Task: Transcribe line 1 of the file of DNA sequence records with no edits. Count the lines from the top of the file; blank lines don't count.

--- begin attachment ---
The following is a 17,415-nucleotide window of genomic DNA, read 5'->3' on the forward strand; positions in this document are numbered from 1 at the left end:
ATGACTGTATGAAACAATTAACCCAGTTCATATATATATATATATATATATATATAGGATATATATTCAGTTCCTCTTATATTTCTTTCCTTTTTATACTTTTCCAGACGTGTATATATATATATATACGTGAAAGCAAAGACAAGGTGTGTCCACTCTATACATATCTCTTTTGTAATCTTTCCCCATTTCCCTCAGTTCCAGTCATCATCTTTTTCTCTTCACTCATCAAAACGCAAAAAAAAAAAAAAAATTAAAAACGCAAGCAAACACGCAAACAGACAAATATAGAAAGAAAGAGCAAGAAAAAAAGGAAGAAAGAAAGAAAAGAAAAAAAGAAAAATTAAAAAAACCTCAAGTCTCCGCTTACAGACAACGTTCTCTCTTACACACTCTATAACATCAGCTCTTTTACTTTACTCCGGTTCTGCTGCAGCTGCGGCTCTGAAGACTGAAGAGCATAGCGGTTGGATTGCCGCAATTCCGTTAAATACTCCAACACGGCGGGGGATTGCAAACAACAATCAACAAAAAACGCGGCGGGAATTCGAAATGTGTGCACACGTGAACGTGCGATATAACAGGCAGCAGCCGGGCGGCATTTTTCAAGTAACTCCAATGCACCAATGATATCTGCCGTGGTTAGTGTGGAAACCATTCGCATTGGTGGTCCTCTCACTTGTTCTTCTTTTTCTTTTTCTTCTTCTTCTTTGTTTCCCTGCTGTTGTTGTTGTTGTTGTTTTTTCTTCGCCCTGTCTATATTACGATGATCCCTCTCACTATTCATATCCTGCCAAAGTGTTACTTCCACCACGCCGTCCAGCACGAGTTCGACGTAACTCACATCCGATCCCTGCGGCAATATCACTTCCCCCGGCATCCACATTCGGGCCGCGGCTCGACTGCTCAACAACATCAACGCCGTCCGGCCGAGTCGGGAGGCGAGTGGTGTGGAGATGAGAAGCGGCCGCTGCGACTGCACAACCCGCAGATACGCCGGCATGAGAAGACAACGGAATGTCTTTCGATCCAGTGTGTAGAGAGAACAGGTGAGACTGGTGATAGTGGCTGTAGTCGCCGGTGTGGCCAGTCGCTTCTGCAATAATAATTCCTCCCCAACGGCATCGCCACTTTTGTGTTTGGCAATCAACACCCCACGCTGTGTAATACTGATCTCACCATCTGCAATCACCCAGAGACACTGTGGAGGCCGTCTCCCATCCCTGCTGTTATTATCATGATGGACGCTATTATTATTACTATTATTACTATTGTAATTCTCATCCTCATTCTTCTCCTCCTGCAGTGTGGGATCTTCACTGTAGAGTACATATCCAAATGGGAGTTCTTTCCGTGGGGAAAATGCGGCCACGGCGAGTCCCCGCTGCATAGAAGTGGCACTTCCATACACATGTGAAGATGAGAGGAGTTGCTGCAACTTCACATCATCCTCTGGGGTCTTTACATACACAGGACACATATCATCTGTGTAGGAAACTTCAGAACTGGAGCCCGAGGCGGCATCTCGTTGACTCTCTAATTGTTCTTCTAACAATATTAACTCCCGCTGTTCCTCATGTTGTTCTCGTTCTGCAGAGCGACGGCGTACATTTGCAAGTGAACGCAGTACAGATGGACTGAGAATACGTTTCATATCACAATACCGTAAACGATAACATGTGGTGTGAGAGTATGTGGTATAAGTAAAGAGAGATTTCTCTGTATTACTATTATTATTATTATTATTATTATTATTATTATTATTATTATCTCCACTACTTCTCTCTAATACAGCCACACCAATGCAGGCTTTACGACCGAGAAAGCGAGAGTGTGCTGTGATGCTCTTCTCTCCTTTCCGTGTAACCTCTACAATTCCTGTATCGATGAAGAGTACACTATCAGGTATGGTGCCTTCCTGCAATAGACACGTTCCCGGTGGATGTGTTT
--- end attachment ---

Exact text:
The following is a 17,415-nucleotide window of genomic DNA, read 5'->3' on the forward strand; positions in this document are numbered from 1 at the left end: